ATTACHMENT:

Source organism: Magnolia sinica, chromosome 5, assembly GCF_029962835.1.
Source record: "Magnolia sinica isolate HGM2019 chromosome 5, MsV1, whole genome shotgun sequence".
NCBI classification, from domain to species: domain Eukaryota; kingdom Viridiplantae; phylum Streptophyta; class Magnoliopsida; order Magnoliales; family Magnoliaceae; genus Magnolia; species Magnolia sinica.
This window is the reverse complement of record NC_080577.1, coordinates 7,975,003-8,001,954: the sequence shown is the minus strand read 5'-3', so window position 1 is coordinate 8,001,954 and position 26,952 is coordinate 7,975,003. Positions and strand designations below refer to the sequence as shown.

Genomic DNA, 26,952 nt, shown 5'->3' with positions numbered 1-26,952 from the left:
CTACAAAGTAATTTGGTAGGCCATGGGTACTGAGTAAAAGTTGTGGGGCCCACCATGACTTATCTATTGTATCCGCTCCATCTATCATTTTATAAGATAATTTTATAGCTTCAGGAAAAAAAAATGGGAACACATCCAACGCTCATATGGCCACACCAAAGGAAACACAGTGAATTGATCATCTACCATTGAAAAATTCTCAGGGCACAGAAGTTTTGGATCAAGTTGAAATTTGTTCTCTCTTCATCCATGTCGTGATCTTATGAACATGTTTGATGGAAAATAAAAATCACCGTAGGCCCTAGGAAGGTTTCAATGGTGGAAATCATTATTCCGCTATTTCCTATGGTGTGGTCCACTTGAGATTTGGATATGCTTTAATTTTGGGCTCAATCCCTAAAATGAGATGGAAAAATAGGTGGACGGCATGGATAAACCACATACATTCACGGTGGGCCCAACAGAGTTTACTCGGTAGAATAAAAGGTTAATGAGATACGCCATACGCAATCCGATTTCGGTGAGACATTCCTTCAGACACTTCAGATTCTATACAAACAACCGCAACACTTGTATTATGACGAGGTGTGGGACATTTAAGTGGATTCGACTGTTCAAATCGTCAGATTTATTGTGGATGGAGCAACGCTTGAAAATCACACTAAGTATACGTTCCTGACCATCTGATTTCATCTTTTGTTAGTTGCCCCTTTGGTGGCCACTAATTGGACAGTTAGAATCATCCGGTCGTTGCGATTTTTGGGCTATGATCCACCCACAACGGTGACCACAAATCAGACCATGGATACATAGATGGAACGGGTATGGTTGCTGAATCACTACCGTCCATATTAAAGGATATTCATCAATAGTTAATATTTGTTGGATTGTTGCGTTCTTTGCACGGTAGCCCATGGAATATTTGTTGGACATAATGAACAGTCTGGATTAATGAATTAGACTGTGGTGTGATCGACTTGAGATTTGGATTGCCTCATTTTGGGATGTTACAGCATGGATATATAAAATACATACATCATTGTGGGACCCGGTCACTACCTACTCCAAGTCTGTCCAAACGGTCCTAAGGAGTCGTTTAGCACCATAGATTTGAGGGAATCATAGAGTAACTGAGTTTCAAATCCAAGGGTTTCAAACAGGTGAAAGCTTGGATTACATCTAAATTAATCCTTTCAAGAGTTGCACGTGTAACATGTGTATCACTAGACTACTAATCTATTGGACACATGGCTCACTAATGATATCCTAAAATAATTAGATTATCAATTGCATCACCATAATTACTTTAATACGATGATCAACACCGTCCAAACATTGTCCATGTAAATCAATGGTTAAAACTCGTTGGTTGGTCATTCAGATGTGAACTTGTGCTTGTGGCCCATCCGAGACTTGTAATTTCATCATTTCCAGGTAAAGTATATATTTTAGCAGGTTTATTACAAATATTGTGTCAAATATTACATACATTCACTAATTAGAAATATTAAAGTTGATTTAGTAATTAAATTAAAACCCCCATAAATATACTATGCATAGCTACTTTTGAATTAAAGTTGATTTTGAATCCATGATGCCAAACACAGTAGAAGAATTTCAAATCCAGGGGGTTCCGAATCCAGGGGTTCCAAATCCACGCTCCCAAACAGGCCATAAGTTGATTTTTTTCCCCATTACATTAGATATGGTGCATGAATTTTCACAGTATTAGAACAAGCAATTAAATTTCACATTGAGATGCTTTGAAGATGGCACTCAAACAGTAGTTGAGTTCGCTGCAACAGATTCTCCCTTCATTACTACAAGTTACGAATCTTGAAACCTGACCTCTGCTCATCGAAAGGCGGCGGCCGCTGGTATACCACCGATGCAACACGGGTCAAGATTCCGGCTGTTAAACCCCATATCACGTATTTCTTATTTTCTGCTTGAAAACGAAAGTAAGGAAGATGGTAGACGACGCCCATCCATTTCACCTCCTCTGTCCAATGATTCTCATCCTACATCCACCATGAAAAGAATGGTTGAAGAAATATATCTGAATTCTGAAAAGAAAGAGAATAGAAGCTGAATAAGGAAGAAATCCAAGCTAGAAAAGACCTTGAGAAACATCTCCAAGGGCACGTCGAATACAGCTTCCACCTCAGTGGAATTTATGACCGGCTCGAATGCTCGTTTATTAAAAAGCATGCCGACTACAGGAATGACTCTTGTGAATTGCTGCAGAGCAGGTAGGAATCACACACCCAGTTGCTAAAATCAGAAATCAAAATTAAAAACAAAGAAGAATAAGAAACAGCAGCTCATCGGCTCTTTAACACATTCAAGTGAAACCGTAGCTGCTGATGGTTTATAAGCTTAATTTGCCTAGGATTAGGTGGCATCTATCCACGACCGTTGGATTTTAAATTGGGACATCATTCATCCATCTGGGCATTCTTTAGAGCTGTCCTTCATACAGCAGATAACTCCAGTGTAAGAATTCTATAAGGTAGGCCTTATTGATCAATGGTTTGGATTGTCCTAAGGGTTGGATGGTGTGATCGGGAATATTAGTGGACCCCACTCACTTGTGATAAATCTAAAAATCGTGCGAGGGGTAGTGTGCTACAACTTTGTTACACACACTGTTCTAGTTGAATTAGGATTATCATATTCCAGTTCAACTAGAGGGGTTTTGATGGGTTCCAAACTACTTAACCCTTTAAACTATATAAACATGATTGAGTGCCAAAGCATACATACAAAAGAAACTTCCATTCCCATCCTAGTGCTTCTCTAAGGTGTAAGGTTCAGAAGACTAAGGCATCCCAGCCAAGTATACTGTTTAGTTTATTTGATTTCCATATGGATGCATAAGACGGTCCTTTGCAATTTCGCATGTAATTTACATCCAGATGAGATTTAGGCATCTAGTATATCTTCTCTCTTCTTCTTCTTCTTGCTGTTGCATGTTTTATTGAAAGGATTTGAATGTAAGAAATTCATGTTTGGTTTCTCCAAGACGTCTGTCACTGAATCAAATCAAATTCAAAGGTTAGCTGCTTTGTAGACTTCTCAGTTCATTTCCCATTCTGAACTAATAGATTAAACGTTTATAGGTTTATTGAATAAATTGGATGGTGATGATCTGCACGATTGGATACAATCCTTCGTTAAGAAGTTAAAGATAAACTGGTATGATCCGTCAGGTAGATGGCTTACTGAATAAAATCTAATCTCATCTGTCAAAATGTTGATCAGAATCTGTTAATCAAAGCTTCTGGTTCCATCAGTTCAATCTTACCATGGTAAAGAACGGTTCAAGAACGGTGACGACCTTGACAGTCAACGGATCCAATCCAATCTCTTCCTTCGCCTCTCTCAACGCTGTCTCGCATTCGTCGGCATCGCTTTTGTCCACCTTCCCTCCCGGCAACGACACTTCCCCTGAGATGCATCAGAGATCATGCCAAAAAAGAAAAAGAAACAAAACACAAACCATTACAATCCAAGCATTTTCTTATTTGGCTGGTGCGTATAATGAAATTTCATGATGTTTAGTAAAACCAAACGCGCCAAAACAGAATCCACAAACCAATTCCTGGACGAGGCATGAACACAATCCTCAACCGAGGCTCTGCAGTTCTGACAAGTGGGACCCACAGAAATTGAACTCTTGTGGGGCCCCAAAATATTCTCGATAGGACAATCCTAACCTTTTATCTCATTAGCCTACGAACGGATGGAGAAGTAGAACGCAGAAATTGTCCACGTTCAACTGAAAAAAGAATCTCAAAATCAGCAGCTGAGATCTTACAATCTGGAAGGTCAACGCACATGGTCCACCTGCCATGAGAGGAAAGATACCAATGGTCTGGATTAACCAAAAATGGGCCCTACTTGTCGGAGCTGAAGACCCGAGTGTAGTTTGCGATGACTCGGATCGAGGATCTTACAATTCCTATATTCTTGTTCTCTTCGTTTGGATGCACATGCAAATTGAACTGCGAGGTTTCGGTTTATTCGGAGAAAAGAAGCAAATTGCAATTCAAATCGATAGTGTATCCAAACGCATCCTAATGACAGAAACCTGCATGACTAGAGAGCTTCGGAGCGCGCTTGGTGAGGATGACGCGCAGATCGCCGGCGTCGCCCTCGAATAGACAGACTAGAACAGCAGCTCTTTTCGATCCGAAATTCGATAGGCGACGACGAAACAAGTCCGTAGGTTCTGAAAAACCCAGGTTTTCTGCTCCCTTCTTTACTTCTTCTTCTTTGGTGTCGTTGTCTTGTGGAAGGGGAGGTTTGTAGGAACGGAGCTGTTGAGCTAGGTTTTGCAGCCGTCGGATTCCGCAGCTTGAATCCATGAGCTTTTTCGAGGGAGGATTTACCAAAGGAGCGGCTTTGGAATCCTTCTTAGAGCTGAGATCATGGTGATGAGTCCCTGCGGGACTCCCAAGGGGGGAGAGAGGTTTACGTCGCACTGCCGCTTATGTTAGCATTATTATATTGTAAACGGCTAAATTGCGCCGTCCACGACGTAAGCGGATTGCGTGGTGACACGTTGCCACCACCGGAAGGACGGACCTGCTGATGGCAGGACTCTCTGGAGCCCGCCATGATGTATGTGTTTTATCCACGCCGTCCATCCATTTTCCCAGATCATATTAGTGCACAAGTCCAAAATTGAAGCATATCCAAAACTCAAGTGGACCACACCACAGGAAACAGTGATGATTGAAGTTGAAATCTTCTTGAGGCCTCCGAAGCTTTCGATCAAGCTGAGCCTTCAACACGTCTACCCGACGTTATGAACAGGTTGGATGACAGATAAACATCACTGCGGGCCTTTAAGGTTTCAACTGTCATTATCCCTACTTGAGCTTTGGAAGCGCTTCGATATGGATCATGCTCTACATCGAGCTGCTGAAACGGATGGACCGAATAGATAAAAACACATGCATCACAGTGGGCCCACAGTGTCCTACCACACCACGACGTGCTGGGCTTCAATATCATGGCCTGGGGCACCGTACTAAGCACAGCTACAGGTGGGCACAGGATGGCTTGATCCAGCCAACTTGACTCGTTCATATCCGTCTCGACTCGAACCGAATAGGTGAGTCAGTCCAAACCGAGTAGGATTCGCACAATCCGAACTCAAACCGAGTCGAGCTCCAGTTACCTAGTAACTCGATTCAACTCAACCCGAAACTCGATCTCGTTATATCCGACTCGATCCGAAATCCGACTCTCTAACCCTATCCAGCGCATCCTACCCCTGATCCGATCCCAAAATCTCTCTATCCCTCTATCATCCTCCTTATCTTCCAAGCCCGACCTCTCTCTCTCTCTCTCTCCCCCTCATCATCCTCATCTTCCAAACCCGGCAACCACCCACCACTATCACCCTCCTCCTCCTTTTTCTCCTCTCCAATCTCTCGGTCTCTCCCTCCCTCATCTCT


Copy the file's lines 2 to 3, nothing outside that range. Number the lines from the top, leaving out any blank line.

Source record: "Magnolia sinica isolate HGM2019 chromosome 5, MsV1, whole genome shotgun sequence".
NCBI classification, from domain to species: domain Eukaryota; kingdom Viridiplantae; phylum Streptophyta; class Magnoliopsida; order Magnoliales; family Magnoliaceae; genus Magnolia; species Magnolia sinica.